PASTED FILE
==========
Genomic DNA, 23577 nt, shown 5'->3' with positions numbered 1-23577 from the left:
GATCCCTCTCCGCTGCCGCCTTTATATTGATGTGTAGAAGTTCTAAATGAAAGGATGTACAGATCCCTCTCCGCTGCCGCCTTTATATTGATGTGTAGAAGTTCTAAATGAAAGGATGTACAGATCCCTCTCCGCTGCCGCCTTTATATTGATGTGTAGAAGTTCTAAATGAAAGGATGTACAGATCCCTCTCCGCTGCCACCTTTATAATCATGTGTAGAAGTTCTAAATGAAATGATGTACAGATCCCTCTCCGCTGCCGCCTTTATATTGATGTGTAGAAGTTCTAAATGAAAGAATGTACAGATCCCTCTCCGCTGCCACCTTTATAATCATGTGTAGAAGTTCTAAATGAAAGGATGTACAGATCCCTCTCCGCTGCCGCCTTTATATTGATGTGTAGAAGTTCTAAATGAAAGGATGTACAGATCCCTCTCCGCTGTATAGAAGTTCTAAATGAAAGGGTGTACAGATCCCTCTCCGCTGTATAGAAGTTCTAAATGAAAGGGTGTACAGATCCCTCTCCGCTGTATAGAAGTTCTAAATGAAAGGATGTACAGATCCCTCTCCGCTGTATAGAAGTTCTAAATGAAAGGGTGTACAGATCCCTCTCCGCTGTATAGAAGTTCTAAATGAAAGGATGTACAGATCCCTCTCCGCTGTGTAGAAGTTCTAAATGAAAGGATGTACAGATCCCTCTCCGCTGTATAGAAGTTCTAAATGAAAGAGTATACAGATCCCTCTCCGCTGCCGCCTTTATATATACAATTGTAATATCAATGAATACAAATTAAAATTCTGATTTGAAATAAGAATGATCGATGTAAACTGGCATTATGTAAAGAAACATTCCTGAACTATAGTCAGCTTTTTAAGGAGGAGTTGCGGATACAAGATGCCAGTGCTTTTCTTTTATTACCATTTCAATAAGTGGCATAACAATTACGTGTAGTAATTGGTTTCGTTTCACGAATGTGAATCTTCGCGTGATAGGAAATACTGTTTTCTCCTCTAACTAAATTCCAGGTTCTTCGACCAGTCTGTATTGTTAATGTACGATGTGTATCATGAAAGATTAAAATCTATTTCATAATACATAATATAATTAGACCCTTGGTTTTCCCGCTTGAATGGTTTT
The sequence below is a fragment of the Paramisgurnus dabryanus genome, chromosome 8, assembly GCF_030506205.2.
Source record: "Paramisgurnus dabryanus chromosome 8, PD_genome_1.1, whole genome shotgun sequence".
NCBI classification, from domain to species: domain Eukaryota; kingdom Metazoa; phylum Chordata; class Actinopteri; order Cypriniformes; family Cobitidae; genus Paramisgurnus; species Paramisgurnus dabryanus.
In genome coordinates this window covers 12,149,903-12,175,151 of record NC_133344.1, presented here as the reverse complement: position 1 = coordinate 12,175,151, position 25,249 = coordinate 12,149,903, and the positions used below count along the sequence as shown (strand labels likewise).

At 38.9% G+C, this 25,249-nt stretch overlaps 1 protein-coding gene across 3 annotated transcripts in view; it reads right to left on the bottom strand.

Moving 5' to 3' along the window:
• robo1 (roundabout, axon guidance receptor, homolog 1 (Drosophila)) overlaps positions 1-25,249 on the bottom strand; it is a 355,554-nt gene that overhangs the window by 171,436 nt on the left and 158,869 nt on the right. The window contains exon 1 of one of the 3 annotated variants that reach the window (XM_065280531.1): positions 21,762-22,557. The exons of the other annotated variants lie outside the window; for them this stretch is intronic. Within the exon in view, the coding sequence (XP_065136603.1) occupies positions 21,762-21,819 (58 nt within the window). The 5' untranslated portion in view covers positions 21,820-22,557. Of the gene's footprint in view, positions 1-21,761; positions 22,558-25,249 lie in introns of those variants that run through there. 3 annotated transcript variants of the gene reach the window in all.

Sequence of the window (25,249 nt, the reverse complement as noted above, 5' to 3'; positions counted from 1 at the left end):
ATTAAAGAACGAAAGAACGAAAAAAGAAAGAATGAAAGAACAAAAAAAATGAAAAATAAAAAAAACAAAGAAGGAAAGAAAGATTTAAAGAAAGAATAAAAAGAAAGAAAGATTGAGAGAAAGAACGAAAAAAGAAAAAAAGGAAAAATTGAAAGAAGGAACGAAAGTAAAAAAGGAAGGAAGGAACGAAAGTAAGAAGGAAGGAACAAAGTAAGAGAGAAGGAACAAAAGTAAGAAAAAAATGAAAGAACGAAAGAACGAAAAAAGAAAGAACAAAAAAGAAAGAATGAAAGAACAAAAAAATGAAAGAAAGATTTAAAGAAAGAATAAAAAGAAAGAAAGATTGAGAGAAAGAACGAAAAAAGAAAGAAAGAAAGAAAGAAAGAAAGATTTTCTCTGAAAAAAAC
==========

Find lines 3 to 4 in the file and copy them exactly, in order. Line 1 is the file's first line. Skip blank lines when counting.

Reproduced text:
The sequence below is a fragment of the Paramisgurnus dabryanus genome, chromosome 8, assembly GCF_030506205.2.
Source record: "Paramisgurnus dabryanus chromosome 8, PD_genome_1.1, whole genome shotgun sequence".